Robots & Automation: Will a Robot Take Your Job?

When the first light bulbs hit the market, there was a grave concern about the future of workers that were employed by oil lamp and candle makers. However, electric light allowed night shifts at various factories which created even more work positions than earlier. A hundred years earlier in England, at the beginning of the industrial era, textile factory workers formed the Luddite movement and used to smash machines as they were afraid they would completely remove humans from the factory floors.

Nevertheless, more than two centuries after the industrialization process people still occupy positions at factory floors alongside their robot counterparts. But is there really no threat to human workers in the future? Let’s get a little closer look into what automation brings to the table, as well as what it takes from it and throws in the trash bin of the history.

Please mister Robot, take my job

Would you rather have a robot step into a minefield and defuse landmines or would you prefer going in yourself and hope for the best? For a while now, robots have been dealing with those jobs that are too dangerous for humans like removing landmines or working around high-radiation areas. These machines often have a human operator that keeps the situation under control or fully manipulates the machine to finish a dangerous task.

The US Navy uses THOR (Tactical Hazardous Operations Robot) in cases when there is a fire onboard and it's impossible to assign human personnel to extinguish the fire. There are also mechanic firefighters in other parts of the world that operate in situations that are too hazardous for humans to intervene.

The principle of human life preservation is the basic concept behind the research and development of autonomous and man-guided machines in cases we described. However, is it always the care for our fellow human beings that propels the wheels of progress?

The use of robots in safe environments

We could argue that robots exist to save human lives during challenging procedures and tasks that represent a danger for human wellbeing, however, there's also a matter of profitability. In the automotive industry, robots are used in logistics and for most welding operations because they are more productive and cost-effective than human laborers. Robots don't call in sick, they won't form a union and ask for higher wages or better healthcare plan. In case of malfunction, however, human intervention is necessary.

The development of Artificial Intelligence galvanized the fear of robots and automation software among many people. AI-driven writing software is capable of creating textual content with just a few basic pointers but it lacks human insight that brings provided information closer to the human reader. In other words, if you were to read a resume written by a machine, you would get a series of useful and well-placed information but no elaboration of the data you’ve been presented with. That’s why a human resume writer is also needed to, at least, humanize the content and make it less Google oriented.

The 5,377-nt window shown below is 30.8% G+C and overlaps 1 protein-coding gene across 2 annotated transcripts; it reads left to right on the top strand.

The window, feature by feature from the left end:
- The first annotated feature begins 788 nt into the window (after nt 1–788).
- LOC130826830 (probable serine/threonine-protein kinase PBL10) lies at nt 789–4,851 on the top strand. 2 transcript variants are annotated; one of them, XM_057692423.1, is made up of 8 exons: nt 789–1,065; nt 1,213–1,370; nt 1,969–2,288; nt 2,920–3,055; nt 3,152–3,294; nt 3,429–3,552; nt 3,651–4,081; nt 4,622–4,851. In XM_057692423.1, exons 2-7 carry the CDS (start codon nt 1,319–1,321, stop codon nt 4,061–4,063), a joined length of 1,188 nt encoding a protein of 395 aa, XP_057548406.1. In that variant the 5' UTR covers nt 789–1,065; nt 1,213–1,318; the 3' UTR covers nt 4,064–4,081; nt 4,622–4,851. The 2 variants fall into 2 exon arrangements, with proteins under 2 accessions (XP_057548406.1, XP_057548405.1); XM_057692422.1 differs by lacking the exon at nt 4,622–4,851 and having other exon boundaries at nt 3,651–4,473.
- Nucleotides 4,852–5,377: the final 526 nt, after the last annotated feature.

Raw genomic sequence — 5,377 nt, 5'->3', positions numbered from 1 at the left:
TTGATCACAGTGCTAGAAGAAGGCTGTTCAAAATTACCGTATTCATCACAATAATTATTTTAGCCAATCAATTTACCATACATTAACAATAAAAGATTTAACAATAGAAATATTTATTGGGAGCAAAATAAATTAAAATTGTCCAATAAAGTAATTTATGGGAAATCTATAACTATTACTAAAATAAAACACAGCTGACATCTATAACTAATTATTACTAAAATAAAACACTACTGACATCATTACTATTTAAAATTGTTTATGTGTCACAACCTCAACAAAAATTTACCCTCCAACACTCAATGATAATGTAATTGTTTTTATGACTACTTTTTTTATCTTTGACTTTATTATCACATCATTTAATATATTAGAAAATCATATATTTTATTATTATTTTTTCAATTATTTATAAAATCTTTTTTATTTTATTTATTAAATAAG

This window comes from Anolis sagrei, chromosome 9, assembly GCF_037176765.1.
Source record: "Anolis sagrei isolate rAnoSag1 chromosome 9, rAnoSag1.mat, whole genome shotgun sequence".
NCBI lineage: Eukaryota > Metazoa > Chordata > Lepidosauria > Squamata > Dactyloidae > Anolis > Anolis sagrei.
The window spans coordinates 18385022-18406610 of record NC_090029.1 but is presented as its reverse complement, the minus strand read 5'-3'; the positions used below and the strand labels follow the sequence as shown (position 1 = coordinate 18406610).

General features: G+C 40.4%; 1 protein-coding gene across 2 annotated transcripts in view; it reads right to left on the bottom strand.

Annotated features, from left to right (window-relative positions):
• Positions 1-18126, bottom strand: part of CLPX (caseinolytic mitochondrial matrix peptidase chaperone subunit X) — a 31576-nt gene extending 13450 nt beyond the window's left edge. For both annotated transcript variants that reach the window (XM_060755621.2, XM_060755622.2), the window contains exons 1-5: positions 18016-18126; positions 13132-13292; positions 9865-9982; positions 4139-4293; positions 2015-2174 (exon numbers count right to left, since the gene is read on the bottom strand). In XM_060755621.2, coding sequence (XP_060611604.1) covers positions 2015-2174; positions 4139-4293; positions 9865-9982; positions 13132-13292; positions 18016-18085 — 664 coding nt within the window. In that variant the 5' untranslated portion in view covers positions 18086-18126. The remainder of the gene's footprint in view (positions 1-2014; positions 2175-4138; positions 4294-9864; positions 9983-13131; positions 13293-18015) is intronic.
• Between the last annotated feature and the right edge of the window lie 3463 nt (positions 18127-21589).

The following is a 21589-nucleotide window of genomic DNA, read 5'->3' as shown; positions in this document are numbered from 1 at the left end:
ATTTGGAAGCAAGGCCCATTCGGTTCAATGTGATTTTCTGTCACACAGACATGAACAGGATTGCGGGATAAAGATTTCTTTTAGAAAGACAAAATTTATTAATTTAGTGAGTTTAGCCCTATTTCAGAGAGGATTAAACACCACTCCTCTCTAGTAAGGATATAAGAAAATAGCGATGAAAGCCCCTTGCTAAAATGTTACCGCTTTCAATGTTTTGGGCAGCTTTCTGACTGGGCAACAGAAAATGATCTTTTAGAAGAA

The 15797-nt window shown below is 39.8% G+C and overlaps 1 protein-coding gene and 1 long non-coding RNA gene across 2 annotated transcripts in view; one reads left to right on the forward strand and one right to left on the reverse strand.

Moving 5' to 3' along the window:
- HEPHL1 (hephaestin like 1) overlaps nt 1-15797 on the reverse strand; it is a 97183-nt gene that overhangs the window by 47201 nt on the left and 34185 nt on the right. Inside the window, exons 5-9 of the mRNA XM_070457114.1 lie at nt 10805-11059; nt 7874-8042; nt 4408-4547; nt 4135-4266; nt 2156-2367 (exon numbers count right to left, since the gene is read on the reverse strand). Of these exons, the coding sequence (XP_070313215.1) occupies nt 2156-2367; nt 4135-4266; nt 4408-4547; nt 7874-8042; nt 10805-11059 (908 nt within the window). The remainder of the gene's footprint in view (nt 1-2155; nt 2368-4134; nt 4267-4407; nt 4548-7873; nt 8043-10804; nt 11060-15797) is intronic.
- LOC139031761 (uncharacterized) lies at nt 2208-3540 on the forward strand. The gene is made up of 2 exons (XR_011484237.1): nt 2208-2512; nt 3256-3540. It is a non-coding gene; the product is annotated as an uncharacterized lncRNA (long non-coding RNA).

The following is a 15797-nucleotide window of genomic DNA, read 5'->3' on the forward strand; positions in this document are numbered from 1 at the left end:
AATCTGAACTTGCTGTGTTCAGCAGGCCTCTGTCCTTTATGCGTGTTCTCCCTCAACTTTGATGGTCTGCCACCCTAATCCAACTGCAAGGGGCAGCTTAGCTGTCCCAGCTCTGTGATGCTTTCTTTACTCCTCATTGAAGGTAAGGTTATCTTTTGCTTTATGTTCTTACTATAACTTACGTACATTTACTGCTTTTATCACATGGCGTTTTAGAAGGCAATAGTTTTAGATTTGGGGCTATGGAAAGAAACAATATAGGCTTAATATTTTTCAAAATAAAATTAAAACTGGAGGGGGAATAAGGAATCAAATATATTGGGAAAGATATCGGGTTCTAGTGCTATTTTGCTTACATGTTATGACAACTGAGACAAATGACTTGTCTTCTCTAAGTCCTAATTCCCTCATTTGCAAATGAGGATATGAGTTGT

What do the futurists say?

According to expert predictions, automation will have a significant impact on the work positions of today in the future. A report issued by Fortune magazine suggests that 400 to 800 million current jobs will be lost until 2030 due to the increasing development of various robot solutions. Still, it's important to keep in mind that these predictions concern jobs that currently exist, which doesn't mean this change won't cause new types of jobs to immerge. Remember that just 20 years ago we didn't know what an SEO specialist is and if you wanted to engage in web development in the 1980's you would probably live your life on welfare coupons.

Naturally, we hear futurists creating hype around robots taking over the human work and leaving us all out of jobs and with no future, however, the history shows different prospects. Since the industrial revolution people were predicting a future where there are no jobs for humans but every time a process is automated several new occupations are rising to back up and support the emerging technology.

What should we do?

As technology progresses, so should we humans. When we face competition it's in our nature to improve our own skillset and adapt to the new environment. After all, that's what kept us going all this time and made us masters of the planet we live in. Therefore, the moral of this story would be our need to look at robots and Artificial Intelligence as our support rather than competitors. We should also try and enhance our skillset at all times, gain fresh knowledge, and ensure our value to employers.

About The Author
Justin Osborne is a writer at essay writers and writing services online, he loves to share his thoughts and opinions about education, writing and blogging with other people on different blogs and forums. Currently, he is working as a content marketer at papersowl review.

LikedLike this to see more

Spread the word

Flag this post

Thanks for helping to keep our community civil!

Notify staff privately
It's Spam
This post is an advertisement, or vandalism. It is not useful or relevant to the current topic.

You flagged this as spam. Undo flag.Flag Post